The Victorian government’s IT services provider Cenitex is failing to meet both its own expectations and that of its 35 customers, with its ageing technology stack partly to blame, the state’s auditor-general has found.
In a scathing audit [pdf] released on Thursday, the state's audit office said the finding presented “significant challenges” to the agency's relevance as a shared services provider.
Amid an increasingly competitive IT services environment, the audit reveals Cenitex’s performance has “fallen short of its own targets and customer expectations”, and that the agency is struggling to understand customer needs.
The agency – which was established in 2008, first as a mandatory IT service provider – currently services 45,000 public servants across 35 departments, portfolio agencies and government entities.
“Cenitex has not met its own or its customers’ service level expectations. It is not yet efficient because, while it has data to suggest its fees are competitive, it does not meet it service targets,” the report states.
The auditor-general said the service levels – many of which were “set more than ten years ago” – had not been updated to meet contemporary expectations despite “changing ICT and customer environments”.
Real-time processing of data is one such customer needs that the auditor-general considers not to be well reflected in Cenitex’s service level measures, with “less than one in five (17 percent)” relating.
“Cenitex's measures instead focus on service provision and requests, which are less important,” the report states.
“Cenitex does not have some key service availability and incident management measures, which would help it prioritise what is important for customers.
“Comparative ICT service providers have set more challenging service level targets, enabled by adopting more innovative approaches, including automating processes.”
Although the agency managed to meet its “monthly service level targets on average 68.8 percent of the time from 1 January 2016 to 31 December 2018”, the level of performance varied “significantly” across different areas.
“While it met its service availability and request for service targets more than 70 per cent of the time, it met its restoration of service and call centre targets less than half of the time,” the report states.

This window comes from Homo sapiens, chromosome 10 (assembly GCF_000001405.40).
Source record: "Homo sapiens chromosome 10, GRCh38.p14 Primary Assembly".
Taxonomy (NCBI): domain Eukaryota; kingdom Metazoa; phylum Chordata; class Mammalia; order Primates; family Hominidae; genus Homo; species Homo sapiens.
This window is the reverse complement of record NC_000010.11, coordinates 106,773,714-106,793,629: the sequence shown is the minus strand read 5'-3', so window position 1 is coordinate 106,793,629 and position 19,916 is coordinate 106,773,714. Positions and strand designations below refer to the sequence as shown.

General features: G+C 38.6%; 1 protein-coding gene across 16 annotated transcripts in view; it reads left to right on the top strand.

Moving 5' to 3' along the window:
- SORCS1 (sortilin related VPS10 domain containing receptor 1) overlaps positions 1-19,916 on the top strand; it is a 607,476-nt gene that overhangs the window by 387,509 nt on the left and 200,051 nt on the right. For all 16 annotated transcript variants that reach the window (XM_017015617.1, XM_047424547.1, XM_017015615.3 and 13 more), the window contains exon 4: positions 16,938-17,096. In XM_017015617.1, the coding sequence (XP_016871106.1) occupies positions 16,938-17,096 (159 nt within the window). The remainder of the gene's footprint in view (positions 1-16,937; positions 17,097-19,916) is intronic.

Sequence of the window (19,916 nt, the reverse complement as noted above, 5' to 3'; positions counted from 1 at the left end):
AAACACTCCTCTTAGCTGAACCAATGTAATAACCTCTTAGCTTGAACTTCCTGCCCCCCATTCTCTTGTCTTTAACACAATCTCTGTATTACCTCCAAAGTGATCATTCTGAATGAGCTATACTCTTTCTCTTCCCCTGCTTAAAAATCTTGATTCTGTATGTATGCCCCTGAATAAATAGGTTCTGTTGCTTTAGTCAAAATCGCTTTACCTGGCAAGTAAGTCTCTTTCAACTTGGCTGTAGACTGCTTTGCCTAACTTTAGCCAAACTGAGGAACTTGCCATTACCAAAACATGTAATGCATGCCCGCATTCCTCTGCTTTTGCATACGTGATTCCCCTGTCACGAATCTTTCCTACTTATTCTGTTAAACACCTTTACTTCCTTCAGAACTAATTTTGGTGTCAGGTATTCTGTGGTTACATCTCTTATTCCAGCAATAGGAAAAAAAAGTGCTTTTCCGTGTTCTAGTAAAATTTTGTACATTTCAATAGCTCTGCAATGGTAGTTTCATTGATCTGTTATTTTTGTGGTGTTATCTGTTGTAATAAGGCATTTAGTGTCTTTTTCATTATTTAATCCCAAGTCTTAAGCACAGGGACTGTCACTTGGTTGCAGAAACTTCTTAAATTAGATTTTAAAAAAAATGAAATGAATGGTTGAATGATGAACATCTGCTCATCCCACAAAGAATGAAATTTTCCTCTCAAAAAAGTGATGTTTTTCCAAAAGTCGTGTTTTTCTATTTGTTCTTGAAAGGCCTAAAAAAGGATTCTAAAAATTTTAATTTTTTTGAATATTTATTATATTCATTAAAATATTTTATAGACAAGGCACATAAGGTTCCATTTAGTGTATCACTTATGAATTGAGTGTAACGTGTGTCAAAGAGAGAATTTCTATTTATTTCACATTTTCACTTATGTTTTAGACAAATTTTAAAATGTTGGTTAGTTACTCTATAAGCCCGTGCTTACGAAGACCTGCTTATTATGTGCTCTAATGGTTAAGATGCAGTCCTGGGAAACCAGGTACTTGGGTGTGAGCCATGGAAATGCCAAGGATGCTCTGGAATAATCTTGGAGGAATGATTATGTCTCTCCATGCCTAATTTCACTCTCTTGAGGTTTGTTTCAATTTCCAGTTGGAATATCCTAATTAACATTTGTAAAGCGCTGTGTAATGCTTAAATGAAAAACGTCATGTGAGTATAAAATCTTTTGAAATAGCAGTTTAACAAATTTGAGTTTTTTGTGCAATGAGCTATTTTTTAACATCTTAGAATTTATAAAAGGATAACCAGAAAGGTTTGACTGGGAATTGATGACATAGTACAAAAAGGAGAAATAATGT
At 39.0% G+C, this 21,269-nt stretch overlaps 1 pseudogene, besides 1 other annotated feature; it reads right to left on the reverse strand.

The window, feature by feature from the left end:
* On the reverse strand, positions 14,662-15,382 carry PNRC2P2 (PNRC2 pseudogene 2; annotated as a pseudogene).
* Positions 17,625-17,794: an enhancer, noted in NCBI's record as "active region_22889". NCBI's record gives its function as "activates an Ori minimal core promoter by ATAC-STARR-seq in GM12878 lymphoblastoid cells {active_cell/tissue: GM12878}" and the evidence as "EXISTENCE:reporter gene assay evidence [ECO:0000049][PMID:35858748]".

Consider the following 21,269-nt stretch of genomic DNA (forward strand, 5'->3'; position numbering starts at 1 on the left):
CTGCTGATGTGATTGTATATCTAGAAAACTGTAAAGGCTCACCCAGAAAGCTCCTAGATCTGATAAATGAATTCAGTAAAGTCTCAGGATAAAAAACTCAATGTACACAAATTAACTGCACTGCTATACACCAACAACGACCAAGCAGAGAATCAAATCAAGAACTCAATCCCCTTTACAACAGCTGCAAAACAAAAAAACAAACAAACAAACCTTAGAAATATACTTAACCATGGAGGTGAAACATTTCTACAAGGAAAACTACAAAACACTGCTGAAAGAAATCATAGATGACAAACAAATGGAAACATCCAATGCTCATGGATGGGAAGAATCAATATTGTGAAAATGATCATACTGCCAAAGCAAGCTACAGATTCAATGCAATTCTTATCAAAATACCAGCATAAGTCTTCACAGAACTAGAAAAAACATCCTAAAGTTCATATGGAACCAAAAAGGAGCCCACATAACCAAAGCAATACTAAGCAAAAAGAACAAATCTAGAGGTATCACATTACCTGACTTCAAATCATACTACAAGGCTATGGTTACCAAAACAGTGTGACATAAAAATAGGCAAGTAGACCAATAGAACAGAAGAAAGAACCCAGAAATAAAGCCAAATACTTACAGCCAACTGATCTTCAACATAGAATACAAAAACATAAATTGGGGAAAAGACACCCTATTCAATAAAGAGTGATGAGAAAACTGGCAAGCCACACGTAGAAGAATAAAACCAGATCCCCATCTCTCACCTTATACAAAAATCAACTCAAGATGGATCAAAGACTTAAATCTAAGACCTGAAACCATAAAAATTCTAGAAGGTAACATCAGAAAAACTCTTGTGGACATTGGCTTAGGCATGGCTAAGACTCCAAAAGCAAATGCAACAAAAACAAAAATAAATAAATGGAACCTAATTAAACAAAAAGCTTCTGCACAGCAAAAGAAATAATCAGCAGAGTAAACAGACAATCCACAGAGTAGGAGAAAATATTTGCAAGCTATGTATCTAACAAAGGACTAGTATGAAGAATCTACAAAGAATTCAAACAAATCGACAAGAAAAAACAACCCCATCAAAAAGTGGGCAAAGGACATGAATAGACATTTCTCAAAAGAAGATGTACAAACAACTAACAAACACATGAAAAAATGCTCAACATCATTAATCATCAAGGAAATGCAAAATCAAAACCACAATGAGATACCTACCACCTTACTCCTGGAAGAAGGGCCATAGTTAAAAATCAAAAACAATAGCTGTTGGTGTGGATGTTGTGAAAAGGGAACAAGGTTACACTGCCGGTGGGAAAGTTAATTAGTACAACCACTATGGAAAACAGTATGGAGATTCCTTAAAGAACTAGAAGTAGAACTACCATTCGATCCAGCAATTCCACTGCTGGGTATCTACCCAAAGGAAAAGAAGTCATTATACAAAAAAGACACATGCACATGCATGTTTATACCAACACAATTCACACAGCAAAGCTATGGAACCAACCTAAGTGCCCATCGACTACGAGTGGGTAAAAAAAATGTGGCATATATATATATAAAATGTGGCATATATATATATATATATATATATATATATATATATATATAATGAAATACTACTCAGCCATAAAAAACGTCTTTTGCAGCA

In the case of restoration of service, the auditor-general said Cenitex “met these [monthly service level targets] only in two months and six months respectively over the 36‐month period”.
“These incidents also took longer on average to resolve—increasing from 2017 to 2018 by 2 hours (28 per cent) for severity 1 incidents and 2 hours and 27 minutes (37 per cent) for severity 2 incidents,” the reports states.
This is despite a downwards trend in both severity 1 and 2 incidents between January 2016 and December 2018 due to Cenitex’s “targeted program of initiatives to assess root causes and systemic issues”.
The report also found there was “no documentation outlining the basis for the associated targets or their alignment with ICT infrastructure, service requirements or funding”.
“Consequently, not all the service level measures are relevant or reflect current customer expectations,” the auditor-general said.
“Significant challenges” ahead
Partly responsible for Cenitex’s failure to meet service level expectations are “service disruptions due to ageing assets, unreliable end-of-life technology and lack of automation”.
“Cenitex faces significant challenge to stay relevant to its customers. These include changes in the way technology is delivered and consumed,” the report states.
“Cenitex hosts most of its business in managed data centres on old technology. This has created major resiliency issues, resulting in failures affecting service availability.”
The report points to the uncertainty between 2011 and 2014, when the then former Liberal government considered selling off the agency, as having “hampered its ability to plan for the future”.
“It did not invest with its technology platforms and services during this period to keep pace with accelerating change in the ICT industry, impacting its customers’ service delivery and workforce productivity,” the report states.
However, the auditor-general does note that the agency has begun to “upgrade its old technologies, increase service automation, redesign its structure and business processes” through its core IT overhaul, dubbed Project Fortify.
The project, which is considered Cenitex’s most ambitious technology refresh since its inception in 2008, will see the agency shift to an end-to-end VMware hybrid cloud environment to improve “resilience, reliability and security” before the end of 2019.
“Program Fortify aims to deliver four key technology initiatives, as well as increase service automation, redesign the organisation’s structure and business processes, and improve staff skills,” the audit states.
As at July, the approved budget for the project was around $25.1 million, which represents a $7.8 million increase on the original approved business case.
“The significant increase (around 45 per cent) to the original business case budget raises questions about whether the benefits of Program Fortify still outweigh the costs,” the auditor-general said.
The report recommends Cenitex strength is performance framework containing the service levels metrics and improve the quality of the information provided to the agency’s board.
The agency has also been asked to develop a benefits management plan of Program Fortify.